Best practices for online polls

What do you think about online polls?

  • They’re a great way to drive traffic and build reader loyalty.
  • They are a misleading load of garbage.

    As a former statistics major in college, my reflex reaction is to choose option #2. But as an online editor, I think there are ways website publishers can use online polls responsibly… and effectively, to drive traffic and build loyalty.

    The first step toward doing that requires editors to understand the limits of online polls. And I’m talking about those widgets where anyone can click a radio button and hit submit, not controlled surveys open only to selected participants and run by experienced public opinion pros.

    The big problem with online widget polls is that they *are* open to anyone. That gives you a self-selected sample of respondents who most likely do not reflect society, or even your readership, as a whole.

    “Remember, the purpose of a poll is to draw conclusions about the population, not about the sample. In these pseudo-polls, there is no way to project the results to any larger group. Any similarity between the results of a pseudo-poll and a scientific survey is pure chance,” Sheldon R. Gawiser and G. Evans Witt wrote in their “20 Questions A Journalist Should Ask About Poll Results”, published by the National Council on Public Polls.

    If you are simply looking for little, easy-to-read nuggets of information to brighten a page, you don’t need to conduct a poll. There’s a wealth of research available, from the U.S. Census Bureau to that found in various publications of the American Statistical Association, which can give you those nuggets. (The ASA’s publications also provide great resources that can help reporters call out sources whose misinformation deserve refutation.)

    So, you aren’t generating anything with your online widget poll that’s going to give you accurate information about the public’s collective attitudes or behavior. So what’s left as a reason to run such a poll?


    While widget polls won’t tell you anything useful about your readership’s *collective* behavior, they can engage your readers to share *individual* stories. They key is to stop thinking of these widget polls as little public opinion surveys and start thinking of them as… straw polls in a bar argument.

    In my experience, the best way to use widget surveys is as an introduction into a discussion on the topic raised by the poll. My personal favorite example, one that I’ve run on several websites, will make sense to almost all Americans who celebrate Thanksgiving: “Should cranberry sauce be whole berry or jelly-style?”

    It’s a silly question, sure. But it is one that most folks who have sat down to a Thanksgiving meal in the U.S. have personal experience with, and one that many of them are very willing to debate in public.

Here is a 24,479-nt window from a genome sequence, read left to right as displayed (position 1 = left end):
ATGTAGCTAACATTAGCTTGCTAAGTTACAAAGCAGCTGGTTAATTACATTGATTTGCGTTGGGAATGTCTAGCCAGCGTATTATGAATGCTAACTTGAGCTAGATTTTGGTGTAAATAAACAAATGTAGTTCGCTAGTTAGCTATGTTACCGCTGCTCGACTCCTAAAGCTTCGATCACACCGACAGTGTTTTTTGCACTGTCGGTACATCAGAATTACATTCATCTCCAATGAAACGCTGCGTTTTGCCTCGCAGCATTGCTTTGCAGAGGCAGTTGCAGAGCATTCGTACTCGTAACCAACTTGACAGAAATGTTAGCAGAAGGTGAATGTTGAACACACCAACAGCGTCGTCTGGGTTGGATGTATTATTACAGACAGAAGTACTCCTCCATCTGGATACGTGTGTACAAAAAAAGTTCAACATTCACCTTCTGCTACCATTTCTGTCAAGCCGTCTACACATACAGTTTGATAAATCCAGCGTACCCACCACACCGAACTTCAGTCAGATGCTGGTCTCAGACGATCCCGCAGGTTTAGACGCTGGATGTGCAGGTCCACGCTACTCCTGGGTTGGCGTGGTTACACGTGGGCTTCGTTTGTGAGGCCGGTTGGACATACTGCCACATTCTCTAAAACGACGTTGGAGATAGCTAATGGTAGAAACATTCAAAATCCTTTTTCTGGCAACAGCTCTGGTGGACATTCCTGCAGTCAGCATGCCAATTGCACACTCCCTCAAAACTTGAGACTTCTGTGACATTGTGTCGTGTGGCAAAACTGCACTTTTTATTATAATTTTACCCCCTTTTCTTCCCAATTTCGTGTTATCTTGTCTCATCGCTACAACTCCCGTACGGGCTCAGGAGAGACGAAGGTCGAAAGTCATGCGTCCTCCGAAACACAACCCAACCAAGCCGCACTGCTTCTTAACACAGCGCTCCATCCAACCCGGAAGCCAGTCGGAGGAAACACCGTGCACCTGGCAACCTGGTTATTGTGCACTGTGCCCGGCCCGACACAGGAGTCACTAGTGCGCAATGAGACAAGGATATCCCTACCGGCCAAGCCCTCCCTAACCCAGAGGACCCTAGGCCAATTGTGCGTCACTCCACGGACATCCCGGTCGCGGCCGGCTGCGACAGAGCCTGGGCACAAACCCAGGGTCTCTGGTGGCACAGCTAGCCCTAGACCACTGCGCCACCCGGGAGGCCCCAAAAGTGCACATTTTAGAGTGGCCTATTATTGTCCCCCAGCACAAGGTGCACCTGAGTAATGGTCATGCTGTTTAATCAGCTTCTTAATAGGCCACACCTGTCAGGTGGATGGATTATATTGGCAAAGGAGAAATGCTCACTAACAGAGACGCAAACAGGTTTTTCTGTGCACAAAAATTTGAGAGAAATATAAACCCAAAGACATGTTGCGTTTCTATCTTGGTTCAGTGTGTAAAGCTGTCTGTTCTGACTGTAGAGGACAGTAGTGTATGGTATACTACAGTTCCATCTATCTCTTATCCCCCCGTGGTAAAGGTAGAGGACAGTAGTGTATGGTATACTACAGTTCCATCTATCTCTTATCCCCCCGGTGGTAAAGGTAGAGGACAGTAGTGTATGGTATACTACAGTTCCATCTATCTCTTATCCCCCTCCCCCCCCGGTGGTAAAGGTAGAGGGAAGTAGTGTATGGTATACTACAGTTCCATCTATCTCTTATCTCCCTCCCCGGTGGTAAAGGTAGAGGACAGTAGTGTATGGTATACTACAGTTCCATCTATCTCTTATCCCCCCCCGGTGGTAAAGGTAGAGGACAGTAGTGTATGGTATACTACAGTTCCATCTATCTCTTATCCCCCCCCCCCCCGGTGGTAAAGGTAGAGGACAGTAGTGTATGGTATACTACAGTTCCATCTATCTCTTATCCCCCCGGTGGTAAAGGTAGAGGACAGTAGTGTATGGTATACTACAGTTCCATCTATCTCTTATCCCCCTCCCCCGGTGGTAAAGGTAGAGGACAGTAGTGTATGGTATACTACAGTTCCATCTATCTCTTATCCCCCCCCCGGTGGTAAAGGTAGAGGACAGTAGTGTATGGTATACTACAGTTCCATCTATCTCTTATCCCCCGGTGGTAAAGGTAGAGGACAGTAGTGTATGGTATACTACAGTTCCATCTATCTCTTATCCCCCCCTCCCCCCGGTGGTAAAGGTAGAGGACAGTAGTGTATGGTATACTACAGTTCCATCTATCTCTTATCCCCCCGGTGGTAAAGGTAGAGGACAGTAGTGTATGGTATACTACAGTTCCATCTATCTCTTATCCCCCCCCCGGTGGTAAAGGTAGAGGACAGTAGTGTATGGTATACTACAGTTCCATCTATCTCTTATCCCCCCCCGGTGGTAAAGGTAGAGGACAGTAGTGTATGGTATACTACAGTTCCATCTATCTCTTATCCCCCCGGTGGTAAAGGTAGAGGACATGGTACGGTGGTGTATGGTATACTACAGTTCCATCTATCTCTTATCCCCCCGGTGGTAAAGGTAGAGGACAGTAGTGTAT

Over the past months, my wife and I have been posting widget-poll “votes” to our websites every Friday afternoon. The questions have included asking theme park fans what they though should have been the new name for the Disney-MGM Studios theme park in Florida, and asking violinists to pick their favorite movement from Dvorak’s “New World Symphony”. We’ve found them a useful way to build traffic during what’s typically the slowest time of the week on the site.

    Widget polls tempt readers to click. They provide the easiest form of interactivity, easier than commenting, easier than chiming in on a discussion thread, easier than starting a blog. But once readers click, they’ve broken that invisible barrier between reader and website and become part of the community of the site, if only in a small way. That’s why widget polls can become an important tool for online community building. It’s a crass analogy, but widget polls are the “gateway drug” of online interactivity.

    As with any other content that a professional puts on his or her website, careful thought helps make these widget polls a traffic-building success. A poorly conceived or worded poll will not elicit clicks, responses or referrals from other URLs, making the poll a waste of everyone’s time — the publisher’s and the readers’.

    I groaned to myself this morning when I found the following poll on the website of the Pasadena (Calif.) Star-News: “Should California’s electoral votes be distributed by congressional district or the current winner-take-all system?” with the answer options “Yes” and “No.”

    Ugh. (To be fair to the Star-News, the answer options were clarified later that morning.)

    Anyone who wants to make their website polls a powerful feature on the site ought to spend a few moments reading the American Association for Public Opinion Research’s “Best Practices for Survey and Public Opinion Research”. The document is designed for public opinion pros conducting proper research, but at least two items can help Web editors with their widget polls: